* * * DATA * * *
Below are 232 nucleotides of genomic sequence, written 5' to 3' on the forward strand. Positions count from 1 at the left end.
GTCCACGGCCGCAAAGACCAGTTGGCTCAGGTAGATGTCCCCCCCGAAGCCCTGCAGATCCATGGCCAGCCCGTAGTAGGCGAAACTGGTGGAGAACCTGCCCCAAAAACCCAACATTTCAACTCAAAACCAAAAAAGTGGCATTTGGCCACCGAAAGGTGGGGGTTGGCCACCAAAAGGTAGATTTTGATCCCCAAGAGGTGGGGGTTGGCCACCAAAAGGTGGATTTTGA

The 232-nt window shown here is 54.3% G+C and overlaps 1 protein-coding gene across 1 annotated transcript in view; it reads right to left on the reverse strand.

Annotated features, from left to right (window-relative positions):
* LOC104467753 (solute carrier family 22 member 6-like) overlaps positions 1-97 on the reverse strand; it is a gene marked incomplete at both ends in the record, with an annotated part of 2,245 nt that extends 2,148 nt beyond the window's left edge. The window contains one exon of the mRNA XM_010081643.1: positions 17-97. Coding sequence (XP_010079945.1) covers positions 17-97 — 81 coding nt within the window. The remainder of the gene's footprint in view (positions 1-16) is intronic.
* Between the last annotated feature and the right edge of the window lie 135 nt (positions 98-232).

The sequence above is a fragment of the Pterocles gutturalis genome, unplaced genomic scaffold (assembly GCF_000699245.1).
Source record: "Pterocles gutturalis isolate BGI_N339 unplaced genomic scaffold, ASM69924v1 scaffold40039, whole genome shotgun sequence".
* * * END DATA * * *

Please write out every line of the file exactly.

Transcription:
Below are 232 nucleotides of genomic sequence, written 5' to 3' on the forward strand. Positions count from 1 at the left end.
GTCCACGGCCGCAAAGACCAGTTGGCTCAGGTAGATGTCCCCCCCGAAGCCCTGCAGATCCATGGCCAGCCCGTAGTAGGCGAAACTGGTGGAGAACCTGCCCCAAAAACCCAACATTTCAACTCAAAACCAAAAAAGTGGCATTTGGCCACCGAAAGGTGGGGGTTGGCCACCAAAAGGTAGATTTTGATCCCCAAGAGGTGGGGGTTGGCCACCAAAAGGTGGATTTTGA

The 232-nt window shown here is 54.3% G+C and overlaps 1 protein-coding gene across 1 annotated transcript in view; it reads right to left on the reverse strand.

Annotated features, from left to right (window-relative positions):
* LOC104467753 (solute carrier family 22 member 6-like) overlaps positions 1-97 on the reverse strand; it is a gene marked incomplete at both ends in the record, with an annotated part of 2,245 nt that extends 2,148 nt beyond the window's left edge. The window contains one exon of the mRNA XM_010081643.1: positions 17-97. Coding sequence (XP_010079945.1) covers positions 17-97 — 81 coding nt within the window. The remainder of the gene's footprint in view (positions 1-16) is intronic.
* Between the last annotated feature and the right edge of the window lie 135 nt (positions 98-232).

The sequence above is a fragment of the Pterocles gutturalis genome, unplaced genomic scaffold (assembly GCF_000699245.1).
Source record: "Pterocles gutturalis isolate BGI_N339 unplaced genomic scaffold, ASM69924v1 scaffold40039, whole genome shotgun sequence".